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Paolini, Christopher: Inheritance
School Librarian. 60.1 (Spring 2012): p56. From Literature Resource Center.
Full Text: 

Paolini, Christopher


Doubleday, 2011, pp860, 18.99 [pounds sterling]

978 0 385 61649 2

Weatherly, L. A.

Angel Fire

Usborne, 2011, pp710, 7.99 [pounds sterling]

978 1 4095 2201 0

These two books are each part of a sequence and each with so many pages I'd have felt guilty sending either to a reviewer over the hectic Christmas season: so it falls to the Reviews Editor.

Inheritance is the fourth and final volume of the series which began with a teenager's publishing triumph, Eragon. If a complex structure of great detail, interlinked nomenclature, social orders and disorder and towering imaginative cumulative plotting caught a reader then this will prove immensely satisfying. If such fantasies leave a reader colder than the breath of a dragon could penetrate this would be agony. An admirable skill of the previous books has been the completion of a story in each and yet with many suggestive open-ended elements. This final book draws strands together and with the inevitable cliche finale of a ship voyaging away there's only the six pages of pronunciation guides and linguistic information, plus a few notes and it's all over. Inheritance will convert no-one to dragonesque fantasy but fans will love it.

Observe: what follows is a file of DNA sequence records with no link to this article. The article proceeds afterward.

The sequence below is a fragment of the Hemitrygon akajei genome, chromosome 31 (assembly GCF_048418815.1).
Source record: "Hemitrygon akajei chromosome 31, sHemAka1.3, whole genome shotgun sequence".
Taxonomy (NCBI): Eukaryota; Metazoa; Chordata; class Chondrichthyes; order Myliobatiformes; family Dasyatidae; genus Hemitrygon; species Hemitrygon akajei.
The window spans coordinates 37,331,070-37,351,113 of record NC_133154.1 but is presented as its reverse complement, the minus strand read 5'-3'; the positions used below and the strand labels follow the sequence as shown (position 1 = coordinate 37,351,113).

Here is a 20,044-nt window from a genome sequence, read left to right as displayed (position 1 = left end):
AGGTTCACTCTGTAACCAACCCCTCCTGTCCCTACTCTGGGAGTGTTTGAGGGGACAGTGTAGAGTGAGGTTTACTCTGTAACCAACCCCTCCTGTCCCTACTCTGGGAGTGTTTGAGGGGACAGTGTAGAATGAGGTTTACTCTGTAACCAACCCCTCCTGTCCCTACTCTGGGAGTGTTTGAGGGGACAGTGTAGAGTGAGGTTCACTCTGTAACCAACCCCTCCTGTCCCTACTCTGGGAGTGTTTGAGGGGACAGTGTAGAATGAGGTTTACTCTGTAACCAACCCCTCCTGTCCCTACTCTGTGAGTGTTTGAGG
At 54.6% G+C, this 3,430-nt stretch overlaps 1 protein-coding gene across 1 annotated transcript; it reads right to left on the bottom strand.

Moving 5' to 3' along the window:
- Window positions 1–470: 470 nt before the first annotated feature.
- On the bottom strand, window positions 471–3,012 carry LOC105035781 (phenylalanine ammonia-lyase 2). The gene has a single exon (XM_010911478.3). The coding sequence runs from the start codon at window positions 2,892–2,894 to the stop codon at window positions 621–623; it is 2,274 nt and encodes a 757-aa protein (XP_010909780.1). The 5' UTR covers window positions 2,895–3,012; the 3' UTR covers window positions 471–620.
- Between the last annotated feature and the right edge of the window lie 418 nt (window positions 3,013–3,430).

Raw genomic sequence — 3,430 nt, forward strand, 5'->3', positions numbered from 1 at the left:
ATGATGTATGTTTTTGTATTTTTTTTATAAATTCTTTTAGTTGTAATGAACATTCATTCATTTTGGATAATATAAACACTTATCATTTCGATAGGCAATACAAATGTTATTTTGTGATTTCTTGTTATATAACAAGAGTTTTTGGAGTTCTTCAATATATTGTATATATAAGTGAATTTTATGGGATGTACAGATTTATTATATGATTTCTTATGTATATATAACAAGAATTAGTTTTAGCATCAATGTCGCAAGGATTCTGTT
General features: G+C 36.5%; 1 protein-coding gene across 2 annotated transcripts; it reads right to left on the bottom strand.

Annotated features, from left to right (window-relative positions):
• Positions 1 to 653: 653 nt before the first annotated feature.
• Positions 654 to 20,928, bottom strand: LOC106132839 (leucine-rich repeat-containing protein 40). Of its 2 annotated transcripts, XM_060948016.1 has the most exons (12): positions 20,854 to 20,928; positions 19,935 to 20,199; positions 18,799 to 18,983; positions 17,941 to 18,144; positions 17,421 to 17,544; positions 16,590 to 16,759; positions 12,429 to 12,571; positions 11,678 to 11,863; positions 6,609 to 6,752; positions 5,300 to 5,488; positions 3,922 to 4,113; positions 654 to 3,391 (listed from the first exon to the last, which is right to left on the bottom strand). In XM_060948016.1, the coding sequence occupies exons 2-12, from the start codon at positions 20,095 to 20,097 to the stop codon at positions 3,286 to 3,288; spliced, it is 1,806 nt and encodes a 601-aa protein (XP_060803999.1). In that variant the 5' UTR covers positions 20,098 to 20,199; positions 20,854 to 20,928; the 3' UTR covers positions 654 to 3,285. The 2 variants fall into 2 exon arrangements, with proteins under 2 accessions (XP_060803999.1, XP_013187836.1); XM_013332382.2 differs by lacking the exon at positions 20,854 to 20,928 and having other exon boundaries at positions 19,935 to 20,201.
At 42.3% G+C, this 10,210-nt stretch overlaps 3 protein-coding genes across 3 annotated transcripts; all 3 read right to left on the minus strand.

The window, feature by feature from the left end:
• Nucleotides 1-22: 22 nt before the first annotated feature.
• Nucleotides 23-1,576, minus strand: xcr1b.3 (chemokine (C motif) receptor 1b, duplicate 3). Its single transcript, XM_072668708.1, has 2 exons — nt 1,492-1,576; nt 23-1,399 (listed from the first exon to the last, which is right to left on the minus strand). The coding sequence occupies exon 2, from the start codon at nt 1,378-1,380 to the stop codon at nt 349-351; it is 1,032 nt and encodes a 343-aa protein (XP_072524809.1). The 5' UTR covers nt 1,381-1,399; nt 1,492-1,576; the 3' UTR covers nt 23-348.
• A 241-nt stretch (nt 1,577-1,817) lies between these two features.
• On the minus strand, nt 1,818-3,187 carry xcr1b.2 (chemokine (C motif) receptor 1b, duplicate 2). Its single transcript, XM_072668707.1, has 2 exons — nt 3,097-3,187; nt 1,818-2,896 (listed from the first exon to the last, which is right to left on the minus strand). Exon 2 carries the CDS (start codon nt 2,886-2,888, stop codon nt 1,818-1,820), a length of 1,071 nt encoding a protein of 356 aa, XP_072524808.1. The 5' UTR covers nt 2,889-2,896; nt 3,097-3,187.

Angel Fire is the second in this trilogy which began with the book simply titled Angel. The writing is tremendous, the pacing is brilliant and the characters thrum off the pages. As ever with multi-volume epics the first book was so impressive with the sheer originality of the situation it created whereas the subsequent books cannot have that freshness of introduction. Fortunately this second book makes no attempt to artificially introduce alternatives to the modus operandi but relies on sheer plotting intrigue to create a compelling turn-the-page-and-read-on blockbuster. The struggle is developed further and an extended teen angst romance is so cleverly related and integrated that it adds terrifically to the central tension of the action. This trilogy is turning out to be a real breath of fresh air in the swamps of teen-goth-vamps-angel of recent years. A triumph.

Source Citation   (MLA 8th Edition)
Brown, Chris. "Paolini, Christopher: Inheritance." School Librarian, Spring 2012, p. 56. Literature Resource Center, Accessed 26 June 2019.

Gale Document Number: GALE|A287391373